a psychological issue. they lost ok. they can be debated. ok, so i, that's one kind of boeing in between both of you here. go ahead, finish that up and it is part of, you know, there's also just a technical aspect of waging war or having military dominance is that you need to be able to take territory whole territory in the real modern war in terms of what i think is the new u. s. policy, which is to use local enforcers to pull its assets offshore, use local enforcers, so they pulled out of cats or largely and used to saudi arabia as the front person for the yemen war from from march of 2015 forward the u. s is really backing that logistically, satellites air force pilots in some cases, air refueling, munitions, everything. so it was a great cash cow for the us. it made the money from the war. saudi paid them as well for the services they were billed. on the same with the iraqi government was billed for our stroke. here we're running out of time for those programs. my last
long no one else seem wrong. when all 3 just a to safe out. because the advocate an engagement equals the trail. when so many find themselves world support, we choose to look so common ground. ah, welcome back to crossed up. were all things are considered? i'm peter labelle. this is the home edition. to remind you were discussing some real news. ah.
okay, let's go back to george in budapest. well, youtube is on the warpath again, against against creators. obviously in the station that we're all on right now, our team has been thrown into the fray. and for the most part, at least at this point in time, it's about cobit misinformation. but when i find terrifying, actually, and sort of lead disappointing, as i see, this is just the cudgel to control control the narrative and to return of gemini in the media sphere back to the guild media. the new york times washington bo cnn. all the other rest of them. and this is, and it's all layered with medical emergency and that's quite compelling. fear mongering by definition is compelling. that's why they do it. it's not about coven george. maybe this in this moment in time. but it's really much more. busy at stake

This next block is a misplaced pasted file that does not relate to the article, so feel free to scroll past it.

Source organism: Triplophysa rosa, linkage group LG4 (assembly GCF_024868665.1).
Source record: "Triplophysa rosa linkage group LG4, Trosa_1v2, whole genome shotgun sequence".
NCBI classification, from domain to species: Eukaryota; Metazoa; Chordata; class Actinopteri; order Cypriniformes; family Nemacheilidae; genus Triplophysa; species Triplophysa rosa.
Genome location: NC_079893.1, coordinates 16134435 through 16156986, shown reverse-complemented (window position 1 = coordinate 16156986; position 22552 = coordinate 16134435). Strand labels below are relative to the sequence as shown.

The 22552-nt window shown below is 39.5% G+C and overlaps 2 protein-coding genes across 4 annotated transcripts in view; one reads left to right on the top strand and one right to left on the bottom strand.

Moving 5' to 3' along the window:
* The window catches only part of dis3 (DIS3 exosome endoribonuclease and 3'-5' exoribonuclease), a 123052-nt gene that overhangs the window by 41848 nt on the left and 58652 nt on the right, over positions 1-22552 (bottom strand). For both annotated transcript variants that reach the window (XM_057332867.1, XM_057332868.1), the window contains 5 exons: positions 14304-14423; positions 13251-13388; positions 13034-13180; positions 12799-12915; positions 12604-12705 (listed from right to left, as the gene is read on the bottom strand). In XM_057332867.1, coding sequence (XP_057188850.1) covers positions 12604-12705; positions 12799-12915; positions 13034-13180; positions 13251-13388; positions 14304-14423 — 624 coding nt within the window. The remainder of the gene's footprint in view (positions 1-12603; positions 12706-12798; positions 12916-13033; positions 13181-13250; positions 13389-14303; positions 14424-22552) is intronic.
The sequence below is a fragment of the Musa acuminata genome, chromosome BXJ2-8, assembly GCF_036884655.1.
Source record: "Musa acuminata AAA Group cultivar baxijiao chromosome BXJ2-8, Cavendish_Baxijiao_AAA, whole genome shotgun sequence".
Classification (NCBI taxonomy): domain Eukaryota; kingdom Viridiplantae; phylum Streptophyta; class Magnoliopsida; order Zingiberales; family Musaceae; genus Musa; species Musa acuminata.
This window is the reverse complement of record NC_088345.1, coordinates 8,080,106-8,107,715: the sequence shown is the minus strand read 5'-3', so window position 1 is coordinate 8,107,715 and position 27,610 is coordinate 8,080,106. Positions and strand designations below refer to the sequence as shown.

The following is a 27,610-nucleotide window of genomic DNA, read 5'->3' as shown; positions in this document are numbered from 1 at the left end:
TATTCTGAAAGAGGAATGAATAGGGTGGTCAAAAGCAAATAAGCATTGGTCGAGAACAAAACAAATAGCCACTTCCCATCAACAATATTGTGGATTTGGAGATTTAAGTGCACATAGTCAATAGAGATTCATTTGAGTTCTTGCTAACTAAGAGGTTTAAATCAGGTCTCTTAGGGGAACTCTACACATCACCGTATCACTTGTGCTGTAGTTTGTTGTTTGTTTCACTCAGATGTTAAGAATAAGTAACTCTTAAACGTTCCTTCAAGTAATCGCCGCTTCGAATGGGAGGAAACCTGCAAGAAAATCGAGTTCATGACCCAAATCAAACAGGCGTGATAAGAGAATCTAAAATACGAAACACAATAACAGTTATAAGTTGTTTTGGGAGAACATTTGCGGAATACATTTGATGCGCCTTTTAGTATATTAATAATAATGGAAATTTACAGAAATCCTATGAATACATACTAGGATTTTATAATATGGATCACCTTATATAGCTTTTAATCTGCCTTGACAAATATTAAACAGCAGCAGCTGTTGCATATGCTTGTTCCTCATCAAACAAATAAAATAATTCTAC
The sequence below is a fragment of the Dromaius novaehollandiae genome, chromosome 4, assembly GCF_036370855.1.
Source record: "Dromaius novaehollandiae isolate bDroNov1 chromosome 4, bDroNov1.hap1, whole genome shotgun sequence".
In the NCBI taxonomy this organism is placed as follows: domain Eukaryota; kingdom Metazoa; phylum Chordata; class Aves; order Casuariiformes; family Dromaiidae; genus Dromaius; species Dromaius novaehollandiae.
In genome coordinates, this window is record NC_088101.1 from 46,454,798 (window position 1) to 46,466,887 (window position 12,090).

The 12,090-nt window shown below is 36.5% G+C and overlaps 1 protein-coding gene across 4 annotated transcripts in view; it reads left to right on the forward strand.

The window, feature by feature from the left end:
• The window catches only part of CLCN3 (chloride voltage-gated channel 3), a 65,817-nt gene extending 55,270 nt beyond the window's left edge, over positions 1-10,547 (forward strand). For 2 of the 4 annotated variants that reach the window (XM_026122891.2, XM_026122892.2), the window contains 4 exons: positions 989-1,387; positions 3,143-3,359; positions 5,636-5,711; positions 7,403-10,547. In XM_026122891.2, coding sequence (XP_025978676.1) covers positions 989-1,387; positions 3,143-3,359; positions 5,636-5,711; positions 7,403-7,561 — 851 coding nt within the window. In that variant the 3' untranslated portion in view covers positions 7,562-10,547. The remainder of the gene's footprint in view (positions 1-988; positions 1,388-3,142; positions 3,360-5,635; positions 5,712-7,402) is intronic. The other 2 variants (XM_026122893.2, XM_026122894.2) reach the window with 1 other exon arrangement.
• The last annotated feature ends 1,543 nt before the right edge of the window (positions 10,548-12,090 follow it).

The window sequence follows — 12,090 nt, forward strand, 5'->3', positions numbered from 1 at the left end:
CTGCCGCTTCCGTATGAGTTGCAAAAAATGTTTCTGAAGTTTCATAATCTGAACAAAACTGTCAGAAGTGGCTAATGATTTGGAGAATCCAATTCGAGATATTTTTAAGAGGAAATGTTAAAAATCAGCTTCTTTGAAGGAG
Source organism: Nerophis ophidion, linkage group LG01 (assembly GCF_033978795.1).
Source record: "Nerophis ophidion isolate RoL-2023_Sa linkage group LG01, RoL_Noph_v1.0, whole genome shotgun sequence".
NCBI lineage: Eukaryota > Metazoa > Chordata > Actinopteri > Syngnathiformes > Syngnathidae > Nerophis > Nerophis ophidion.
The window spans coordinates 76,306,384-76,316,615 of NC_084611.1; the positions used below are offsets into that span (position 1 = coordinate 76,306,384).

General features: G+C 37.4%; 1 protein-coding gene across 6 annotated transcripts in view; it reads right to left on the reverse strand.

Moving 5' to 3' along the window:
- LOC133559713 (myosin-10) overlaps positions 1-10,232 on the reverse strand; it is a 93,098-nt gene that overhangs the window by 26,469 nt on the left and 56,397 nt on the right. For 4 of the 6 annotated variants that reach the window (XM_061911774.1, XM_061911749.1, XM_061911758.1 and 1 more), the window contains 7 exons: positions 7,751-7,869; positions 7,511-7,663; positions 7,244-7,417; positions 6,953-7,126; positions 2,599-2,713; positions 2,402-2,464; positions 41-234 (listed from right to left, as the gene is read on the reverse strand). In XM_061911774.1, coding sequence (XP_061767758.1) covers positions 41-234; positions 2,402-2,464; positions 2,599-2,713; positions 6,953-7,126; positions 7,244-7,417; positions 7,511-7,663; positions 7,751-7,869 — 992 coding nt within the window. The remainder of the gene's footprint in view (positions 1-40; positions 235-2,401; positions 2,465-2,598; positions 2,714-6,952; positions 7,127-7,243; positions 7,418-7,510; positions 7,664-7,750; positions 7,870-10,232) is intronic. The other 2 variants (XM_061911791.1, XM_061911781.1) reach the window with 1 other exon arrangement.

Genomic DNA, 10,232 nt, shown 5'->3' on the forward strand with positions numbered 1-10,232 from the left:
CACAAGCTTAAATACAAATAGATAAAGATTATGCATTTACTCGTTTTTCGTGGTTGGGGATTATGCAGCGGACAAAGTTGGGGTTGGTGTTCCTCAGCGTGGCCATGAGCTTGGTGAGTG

here than cobra misinformation. yeah. so you're spot because the whole sense to ship the black for me moving people all started long before it started immediately in the aftermath of the 2016 election with the hysteria about the russian boss and the misinformation over that the russians and the iranians were providing and he was indeed the mainstream media for the internet giant to the platform, people who are apparently providing no wrong information about the japanese. so this is seized on this issue, but it so much, much bigger seem which was about this in the, in internet, which really democratize the availability of information. she does, i don't want to see in the information we want to control information, you know,
you have to listen to us. and they, well, the pressure on the internet. so they just were literally a little wary of the black will make the pressure and then a bowl from the democrats. if you follow our big, unless you get rid of all of these pro russian boss, we're going to comment you and we're going to fossil legislation. you know, going to like, and, you know, the internet giants are on the list. so it is a matter of, you know, the politicians and the media, for example, this. wow, it's quite problematic as to what to do about this. yeah, i think i'm glad i brought up russia gate because that was kind of in my mind, it was a drive to see how much damage they rot. we'll listen to them who it follow, who remain silent and then who would challenge them. and then we had under,
by the laptop, which is, you know, that somebody special project, you know, they, they're really proud of that. you know, we just got a huge hole through the internet, you know, on this one issue here. and they were very effective. and now it's co business information that they've learned from russia game they've learned from the under buying laptop. they know what to do now. they actually have a plate. that's my opinion. that's how i see it now from an extension from the hunter biden laptop. suppression of that story was after the election, any talk of election fraud, and he thought of it not being a free election. they came out formally and said they're going to take out, take down any videos or in the other social media because they were sanitizing their platforms. the same way. that's just not that much to any society that claims to be democratic that you can even have discussion or discourse, whether it be partisan or not. but the irony is that is completely partisan what they're doing on that side. but this extends geopolitically. and so back to the